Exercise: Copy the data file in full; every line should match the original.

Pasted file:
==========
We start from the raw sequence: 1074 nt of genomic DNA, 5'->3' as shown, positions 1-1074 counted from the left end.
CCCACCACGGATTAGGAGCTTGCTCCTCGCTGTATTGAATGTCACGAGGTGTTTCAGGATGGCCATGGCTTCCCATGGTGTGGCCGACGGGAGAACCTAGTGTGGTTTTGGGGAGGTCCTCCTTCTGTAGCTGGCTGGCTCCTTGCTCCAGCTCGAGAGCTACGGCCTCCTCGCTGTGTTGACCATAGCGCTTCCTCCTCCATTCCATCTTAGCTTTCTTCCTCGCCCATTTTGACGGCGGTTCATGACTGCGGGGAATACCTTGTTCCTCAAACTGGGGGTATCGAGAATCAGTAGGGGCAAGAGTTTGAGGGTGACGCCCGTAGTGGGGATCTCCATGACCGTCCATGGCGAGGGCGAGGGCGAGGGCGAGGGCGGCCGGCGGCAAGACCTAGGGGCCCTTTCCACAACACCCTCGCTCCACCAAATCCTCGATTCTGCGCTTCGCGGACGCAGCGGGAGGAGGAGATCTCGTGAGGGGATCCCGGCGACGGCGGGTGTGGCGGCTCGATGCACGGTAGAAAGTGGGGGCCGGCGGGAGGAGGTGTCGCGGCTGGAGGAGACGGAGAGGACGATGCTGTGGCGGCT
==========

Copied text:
We start from the raw sequence: 1074 nt of genomic DNA, 5'->3' as shown, positions 1-1074 counted from the left end.
CCCACCACGGATTAGGAGCTTGCTCCTCGCTGTATTGAATGTCACGAGGTGTTTCAGGATGGCCATGGCTTCCCATGGTGTGGCCGACGGGAGAACCTAGTGTGGTTTTGGGGAGGTCCTCCTTCTGTAGCTGGCTGGCTCCTTGCTCCAGCTCGAGAGCTACGGCCTCCTCGCTGTGTTGACCATAGCGCTTCCTCCTCCATTCCATCTTAGCTTTCTTCCTCGCCCATTTTGACGGCGGTTCATGACTGCGGGGAATACCTTGTTCCTCAAACTGGGGGTATCGAGAATCAGTAGGGGCAAGAGTTTGAGGGTGACGCCCGTAGTGGGGATCTCCATGACCGTCCATGGCGAGGGCGAGGGCGAGGGCGAGGGCGGCCGGCGGCAAGACCTAGGGGCCCTTTCCACAACACCCTCGCTCCACCAAATCCTCGATTCTGCGCTTCGCGGACGCAGCGGGAGGAGGAGATCTCGTGAGGGGATCCCGGCGACGGCGGGTGTGGCGGCTCGATGCACGGTAGAAAGTGGGGGCCGGCGGGAGGAGGTGTCGCGGCTGGAGGAGACGGAGAGGACGATGCTGTGGCGGCT